Illustration showing how waste heat could be used to generate energy

From waste heat to energy

Nearly 70 percent of the energy produced in the United States each year is wasted as heat, much of it emanating from computers, cars or large industrial processes. But now, researchers led by Lane Martin, professor of materials science and engineering, have developed a thin-film device that converts waste heat from electronics into energy, using a process called pyroelectric energy conversion. The team synthesized thin-film versions of materials just 50 to 100 nanometers thick and then, together with the group of Chris Dames, associate professor of mechanical engineering, fabricated and tested the pyroelectric-device structures based on these films. Accurately measuring the properties of thin-film versions of pyroelectric systems had been a challenge, but these structures allowed the engineers to simultaneously measure temperature, electrical currents and source heat to test the device’s power generation capabilities. The results suggest that, for fluctuating heat sources, the thin film can turn waste heat into useable energy with higher energy density, power density and efficiency levels than other forms of pyroelectric energy conversion, particularly from high-speed electronics.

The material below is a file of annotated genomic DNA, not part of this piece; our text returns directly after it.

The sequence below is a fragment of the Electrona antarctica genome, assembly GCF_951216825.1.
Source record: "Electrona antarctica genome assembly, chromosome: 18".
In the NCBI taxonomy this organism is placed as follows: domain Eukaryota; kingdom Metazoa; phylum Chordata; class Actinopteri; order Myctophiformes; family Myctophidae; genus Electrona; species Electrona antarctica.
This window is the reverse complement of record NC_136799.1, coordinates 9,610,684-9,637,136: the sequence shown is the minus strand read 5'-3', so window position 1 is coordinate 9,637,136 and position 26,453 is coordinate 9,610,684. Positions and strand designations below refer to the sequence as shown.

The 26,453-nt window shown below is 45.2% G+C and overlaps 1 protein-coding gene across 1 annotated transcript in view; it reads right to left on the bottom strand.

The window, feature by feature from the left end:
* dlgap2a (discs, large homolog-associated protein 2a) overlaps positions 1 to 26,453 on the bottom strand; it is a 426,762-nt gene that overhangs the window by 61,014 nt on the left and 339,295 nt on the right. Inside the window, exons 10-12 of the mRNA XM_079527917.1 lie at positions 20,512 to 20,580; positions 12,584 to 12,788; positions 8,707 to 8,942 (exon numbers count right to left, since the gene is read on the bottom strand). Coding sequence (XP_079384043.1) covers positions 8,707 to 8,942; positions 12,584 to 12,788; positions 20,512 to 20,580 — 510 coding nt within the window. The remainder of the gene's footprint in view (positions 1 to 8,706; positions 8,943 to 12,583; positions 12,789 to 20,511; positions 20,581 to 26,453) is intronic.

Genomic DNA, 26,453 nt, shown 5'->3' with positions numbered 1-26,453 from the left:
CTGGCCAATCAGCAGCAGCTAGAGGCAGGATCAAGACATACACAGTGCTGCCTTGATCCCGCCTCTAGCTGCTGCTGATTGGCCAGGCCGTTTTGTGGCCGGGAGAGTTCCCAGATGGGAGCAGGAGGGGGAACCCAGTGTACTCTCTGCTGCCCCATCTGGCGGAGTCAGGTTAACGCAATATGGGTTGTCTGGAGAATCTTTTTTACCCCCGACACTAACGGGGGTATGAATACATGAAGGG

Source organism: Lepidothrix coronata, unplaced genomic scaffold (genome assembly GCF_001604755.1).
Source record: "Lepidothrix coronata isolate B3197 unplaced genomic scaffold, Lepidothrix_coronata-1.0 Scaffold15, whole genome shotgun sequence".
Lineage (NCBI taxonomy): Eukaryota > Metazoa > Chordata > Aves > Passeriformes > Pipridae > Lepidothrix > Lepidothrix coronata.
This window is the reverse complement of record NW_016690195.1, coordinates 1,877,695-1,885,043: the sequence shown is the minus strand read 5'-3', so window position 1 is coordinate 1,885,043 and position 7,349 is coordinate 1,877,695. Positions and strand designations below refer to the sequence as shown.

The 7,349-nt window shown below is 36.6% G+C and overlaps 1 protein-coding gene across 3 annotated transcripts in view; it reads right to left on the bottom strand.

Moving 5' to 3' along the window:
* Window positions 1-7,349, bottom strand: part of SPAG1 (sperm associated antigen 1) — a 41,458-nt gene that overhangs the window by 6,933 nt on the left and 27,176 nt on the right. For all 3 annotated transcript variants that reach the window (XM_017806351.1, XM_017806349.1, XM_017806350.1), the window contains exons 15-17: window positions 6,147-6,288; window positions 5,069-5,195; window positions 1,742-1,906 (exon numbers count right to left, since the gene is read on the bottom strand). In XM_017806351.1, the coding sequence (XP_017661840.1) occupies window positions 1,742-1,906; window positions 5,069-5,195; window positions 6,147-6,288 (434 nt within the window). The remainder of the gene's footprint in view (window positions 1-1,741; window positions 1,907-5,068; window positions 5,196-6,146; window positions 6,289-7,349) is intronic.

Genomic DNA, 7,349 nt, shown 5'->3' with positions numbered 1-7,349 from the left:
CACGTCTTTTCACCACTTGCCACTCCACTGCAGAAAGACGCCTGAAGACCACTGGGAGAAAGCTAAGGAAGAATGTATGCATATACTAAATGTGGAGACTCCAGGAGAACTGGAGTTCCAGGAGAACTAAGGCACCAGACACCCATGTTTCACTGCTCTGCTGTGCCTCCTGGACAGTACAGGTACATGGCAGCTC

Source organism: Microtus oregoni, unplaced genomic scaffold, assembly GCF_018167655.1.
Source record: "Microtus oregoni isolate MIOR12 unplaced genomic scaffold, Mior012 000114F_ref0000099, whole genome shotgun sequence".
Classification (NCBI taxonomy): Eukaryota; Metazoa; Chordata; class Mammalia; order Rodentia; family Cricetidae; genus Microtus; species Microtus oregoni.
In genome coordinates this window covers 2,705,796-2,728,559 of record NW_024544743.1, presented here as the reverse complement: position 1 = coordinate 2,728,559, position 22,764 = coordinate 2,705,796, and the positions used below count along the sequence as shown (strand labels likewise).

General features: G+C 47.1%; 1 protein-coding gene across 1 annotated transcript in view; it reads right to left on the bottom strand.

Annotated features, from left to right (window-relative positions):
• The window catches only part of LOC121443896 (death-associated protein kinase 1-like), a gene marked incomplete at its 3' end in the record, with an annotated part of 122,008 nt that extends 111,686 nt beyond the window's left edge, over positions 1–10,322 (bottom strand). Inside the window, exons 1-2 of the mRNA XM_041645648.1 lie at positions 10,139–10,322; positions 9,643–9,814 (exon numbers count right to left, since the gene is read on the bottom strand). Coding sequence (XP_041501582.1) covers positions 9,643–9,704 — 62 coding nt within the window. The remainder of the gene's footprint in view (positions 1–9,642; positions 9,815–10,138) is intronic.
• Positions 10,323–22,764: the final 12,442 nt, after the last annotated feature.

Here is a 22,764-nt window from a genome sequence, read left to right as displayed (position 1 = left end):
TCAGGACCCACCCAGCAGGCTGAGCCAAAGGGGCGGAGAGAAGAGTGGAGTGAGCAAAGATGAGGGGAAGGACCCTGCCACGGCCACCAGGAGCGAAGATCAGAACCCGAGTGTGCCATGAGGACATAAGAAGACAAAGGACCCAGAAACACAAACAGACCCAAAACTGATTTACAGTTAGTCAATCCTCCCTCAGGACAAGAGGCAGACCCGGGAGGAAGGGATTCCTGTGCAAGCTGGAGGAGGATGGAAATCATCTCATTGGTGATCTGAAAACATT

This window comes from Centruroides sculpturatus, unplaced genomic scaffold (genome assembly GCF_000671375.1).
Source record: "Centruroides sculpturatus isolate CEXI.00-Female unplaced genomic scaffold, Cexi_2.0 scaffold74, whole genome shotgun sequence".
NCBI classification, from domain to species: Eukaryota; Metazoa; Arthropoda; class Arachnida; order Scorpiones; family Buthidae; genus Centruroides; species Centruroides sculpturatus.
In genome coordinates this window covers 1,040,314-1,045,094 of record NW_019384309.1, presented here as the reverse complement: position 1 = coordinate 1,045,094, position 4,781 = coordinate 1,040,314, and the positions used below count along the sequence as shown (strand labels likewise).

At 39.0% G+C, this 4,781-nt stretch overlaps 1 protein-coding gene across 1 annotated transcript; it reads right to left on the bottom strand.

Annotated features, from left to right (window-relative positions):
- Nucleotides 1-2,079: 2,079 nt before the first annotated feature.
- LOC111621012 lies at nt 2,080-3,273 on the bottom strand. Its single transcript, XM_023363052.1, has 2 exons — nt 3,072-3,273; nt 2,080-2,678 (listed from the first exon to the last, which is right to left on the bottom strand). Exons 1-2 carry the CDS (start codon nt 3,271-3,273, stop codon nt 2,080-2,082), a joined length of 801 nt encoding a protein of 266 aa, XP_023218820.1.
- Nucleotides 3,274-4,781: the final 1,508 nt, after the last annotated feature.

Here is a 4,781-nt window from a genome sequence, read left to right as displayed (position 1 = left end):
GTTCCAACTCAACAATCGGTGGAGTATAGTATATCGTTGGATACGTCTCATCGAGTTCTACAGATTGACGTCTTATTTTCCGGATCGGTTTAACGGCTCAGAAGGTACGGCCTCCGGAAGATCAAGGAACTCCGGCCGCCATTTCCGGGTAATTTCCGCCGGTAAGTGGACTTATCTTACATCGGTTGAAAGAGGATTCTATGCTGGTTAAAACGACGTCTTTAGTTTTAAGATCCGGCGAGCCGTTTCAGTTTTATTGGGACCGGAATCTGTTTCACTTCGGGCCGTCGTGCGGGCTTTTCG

Topics: Materials science, Mechanical engineering, Devices & inventions, Energy, Research

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